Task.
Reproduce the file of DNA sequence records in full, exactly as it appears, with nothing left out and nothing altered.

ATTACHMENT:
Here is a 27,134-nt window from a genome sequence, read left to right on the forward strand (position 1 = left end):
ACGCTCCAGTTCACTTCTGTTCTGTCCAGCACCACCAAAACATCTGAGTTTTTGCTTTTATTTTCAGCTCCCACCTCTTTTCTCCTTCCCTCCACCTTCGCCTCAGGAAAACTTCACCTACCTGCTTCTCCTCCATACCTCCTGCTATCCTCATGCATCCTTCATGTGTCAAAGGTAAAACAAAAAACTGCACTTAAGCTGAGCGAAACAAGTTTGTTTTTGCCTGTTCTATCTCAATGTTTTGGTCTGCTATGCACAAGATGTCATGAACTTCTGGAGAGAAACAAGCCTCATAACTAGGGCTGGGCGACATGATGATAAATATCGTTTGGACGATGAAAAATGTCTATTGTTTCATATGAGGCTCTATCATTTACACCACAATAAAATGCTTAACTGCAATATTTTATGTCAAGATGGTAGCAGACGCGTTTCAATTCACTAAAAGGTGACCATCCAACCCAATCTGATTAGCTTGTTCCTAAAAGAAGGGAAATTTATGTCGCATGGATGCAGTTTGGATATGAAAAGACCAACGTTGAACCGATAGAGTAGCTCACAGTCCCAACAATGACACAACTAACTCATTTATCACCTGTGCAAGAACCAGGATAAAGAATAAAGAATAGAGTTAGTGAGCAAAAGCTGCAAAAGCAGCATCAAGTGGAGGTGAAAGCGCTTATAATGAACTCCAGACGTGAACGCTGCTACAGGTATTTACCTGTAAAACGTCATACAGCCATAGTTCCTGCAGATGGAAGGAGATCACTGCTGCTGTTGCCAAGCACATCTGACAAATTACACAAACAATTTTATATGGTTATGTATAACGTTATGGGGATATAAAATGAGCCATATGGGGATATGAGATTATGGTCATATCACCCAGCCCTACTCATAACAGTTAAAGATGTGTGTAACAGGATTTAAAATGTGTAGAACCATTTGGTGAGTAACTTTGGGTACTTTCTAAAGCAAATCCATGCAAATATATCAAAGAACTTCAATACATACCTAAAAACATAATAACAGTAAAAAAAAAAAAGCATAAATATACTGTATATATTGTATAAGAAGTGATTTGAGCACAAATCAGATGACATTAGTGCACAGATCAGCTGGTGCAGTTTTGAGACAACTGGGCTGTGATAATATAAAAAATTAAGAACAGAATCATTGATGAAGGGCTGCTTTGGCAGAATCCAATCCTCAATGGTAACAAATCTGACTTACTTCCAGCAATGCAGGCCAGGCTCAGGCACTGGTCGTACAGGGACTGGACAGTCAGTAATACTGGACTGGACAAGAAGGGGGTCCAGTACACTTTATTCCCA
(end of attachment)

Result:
Here is a 27,134-nt window from a genome sequence, read left to right on the forward strand (position 1 = left end):
ACGCTCCAGTTCACTTCTGTTCTGTCCAGCACCACCAAAACATCTGAGTTTTTGCTTTTATTTTCAGCTCCCACCTCTTTTCTCCTTCCCTCCACCTTCGCCTCAGGAAAACTTCACCTACCTGCTTCTCCTCCATACCTCCTGCTATCCTCATGCATCCTTCATGTGTCAAAGGTAAAACAAAAAACTGCACTTAAGCTGAGCGAAACAAGTTTGTTTTTGCCTGTTCTATCTCAATGTTTTGGTCTGCTATGCACAAGATGTCATGAACTTCTGGAGAGAAACAAGCCTCATAACTAGGGCTGGGCGACATGATGATAAATATCGTTTGGACGATGAAAAATGTCTATTGTTTCATATGAGGCTCTATCATTTACACCACAATAAAATGCTTAACTGCAATATTTTATGTCAAGATGGTAGCAGACGCGTTTCAATTCACTAAAAGGTGACCATCCAACCCAATCTGATTAGCTTGTTCCTAAAAGAAGGGAAATTTATGTCGCATGGATGCAGTTTGGATATGAAAAGACCAACGTTGAACCGATAGAGTAGCTCACAGTCCCAACAATGACACAACTAACTCATTTATCACCTGTGCAAGAACCAGGATAAAGAATAAAGAATAGAGTTAGTGAGCAAAAGCTGCAAAAGCAGCATCAAGTGGAGGTGAAAGCGCTTATAATGAACTCCAGACGTGAACGCTGCTACAGGTATTTACCTGTAAAACGTCATACAGCCATAGTTCCTGCAGATGGAAGGAGATCACTGCTGCTGTTGCCAAGCACATCTGACAAATTACACAAACAATTTTATATGGTTATGTATAACGTTATGGGGATATAAAATGAGCCATATGGGGATATGAGATTATGGTCATATCACCCAGCCCTACTCATAACAGTTAAAGATGTGTGTAACAGGATTTAAAATGTGTAGAACCATTTGGTGAGTAACTTTGGGTACTTTCTAAAGCAAATCCATGCAAATATATCAAAGAACTTCAATACATACCTAAAAACATAATAACAGTAAAAAAAAAAAAGCATAAATATACTGTATATATTGTATAAGAAGTGATTTGAGCACAAATCAGATGACATTAGTGCACAGATCAGCTGGTGCAGTTTTGAGACAACTGGGCTGTGATAATATAAAAAATTAAGAACAGAATCATTGATGAAGGGCTGCTTTGGCAGAATCCAATCCTCAATGGTAACAAATCTGACTTACTTCCAGCAATGCAGGCCAGGCTCAGGCACTGGTCGTACAGGGACTGGACAGTCAGTAATACTGGACTGGACAAGAAGGGGGTCCAGTACACTTTATTCCCA